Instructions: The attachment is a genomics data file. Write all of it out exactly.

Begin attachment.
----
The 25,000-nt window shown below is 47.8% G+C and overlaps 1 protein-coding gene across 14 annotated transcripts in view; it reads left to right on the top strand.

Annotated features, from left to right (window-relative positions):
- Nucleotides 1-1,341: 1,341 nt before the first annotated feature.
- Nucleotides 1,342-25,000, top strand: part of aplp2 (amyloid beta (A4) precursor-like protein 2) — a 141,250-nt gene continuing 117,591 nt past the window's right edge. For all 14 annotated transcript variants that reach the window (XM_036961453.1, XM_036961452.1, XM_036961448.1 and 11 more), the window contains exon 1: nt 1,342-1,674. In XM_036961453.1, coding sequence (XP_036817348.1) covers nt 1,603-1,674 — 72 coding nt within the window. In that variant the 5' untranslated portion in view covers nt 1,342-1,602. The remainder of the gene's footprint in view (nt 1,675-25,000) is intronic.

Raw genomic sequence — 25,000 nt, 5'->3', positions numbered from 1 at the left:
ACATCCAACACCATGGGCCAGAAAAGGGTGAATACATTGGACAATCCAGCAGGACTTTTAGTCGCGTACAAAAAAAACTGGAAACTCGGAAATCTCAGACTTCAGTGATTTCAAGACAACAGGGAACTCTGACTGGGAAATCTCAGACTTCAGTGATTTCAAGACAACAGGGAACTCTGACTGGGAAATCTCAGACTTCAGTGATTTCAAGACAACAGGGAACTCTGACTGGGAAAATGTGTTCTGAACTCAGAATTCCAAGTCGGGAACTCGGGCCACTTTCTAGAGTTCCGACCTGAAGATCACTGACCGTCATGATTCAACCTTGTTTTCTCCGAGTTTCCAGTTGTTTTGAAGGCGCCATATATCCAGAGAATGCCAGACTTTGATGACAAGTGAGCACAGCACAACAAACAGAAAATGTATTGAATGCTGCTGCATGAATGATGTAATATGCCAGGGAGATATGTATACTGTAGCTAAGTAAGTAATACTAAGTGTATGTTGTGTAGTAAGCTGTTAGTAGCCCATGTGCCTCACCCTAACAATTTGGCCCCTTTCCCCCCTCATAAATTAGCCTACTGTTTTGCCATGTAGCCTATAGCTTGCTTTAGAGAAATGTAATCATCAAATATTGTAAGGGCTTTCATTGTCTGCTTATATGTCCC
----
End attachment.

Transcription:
The 25,000-nt window shown below is 47.8% G+C and overlaps 1 protein-coding gene across 14 annotated transcripts in view; it reads left to right on the top strand.

Annotated features, from left to right (window-relative positions):
- Nucleotides 1-1,341: 1,341 nt before the first annotated feature.
- Nucleotides 1,342-25,000, top strand: part of aplp2 (amyloid beta (A4) precursor-like protein 2) — a 141,250-nt gene continuing 117,591 nt past the window's right edge. For all 14 annotated transcript variants that reach the window (XM_036961453.1, XM_036961452.1, XM_036961448.1 and 11 more), the window contains exon 1: nt 1,342-1,674. In XM_036961453.1, coding sequence (XP_036817348.1) covers nt 1,603-1,674 — 72 coding nt within the window. In that variant the 5' untranslated portion in view covers nt 1,342-1,602. The remainder of the gene's footprint in view (nt 1,675-25,000) is intronic.

Raw genomic sequence — 25,000 nt, 5'->3', positions numbered from 1 at the left:
ACATCCAACACCATGGGCCAGAAAAGGGTGAATACATTGGACAATCCAGCAGGACTTTTAGTCGCGTACAAAAAAAACTGGAAACTCGGAAATCTCAGACTTCAGTGATTTCAAGACAACAGGGAACTCTGACTGGGAAATCTCAGACTTCAGTGATTTCAAGACAACAGGGAACTCTGACTGGGAAATCTCAGACTTCAGTGATTTCAAGACAACAGGGAACTCTGACTGGGAAAATGTGTTCTGAACTCAGAATTCCAAGTCGGGAACTCGGGCCACTTTCTAGAGTTCCGACCTGAAGATCACTGACCGTCATGATTCAACCTTGTTTTCTCCGAGTTTCCAGTTGTTTTGAAGGCGCCATATATCCAGAGAATGCCAGACTTTGATGACAAGTGAGCACAGCACAACAAACAGAAAATGTATTGAATGCTGCTGCATGAATGATGTAATATGCCAGGGAGATATGTATACTGTAGCTAAGTAAGTAATACTAAGTGTATGTTGTGTAGTAAGCTGTTAGTAGCCCATGTGCCTCACCCTAACAATTTGGCCCCTTTCCCCCCTCATAAATTAGCCTACTGTTTTGCCATGTAGCCTATAGCTTGCTTTAGAGAAATGTAATCATCAAATATTGTAAGGGCTTTCATTGTCTGCTTATATGTCCC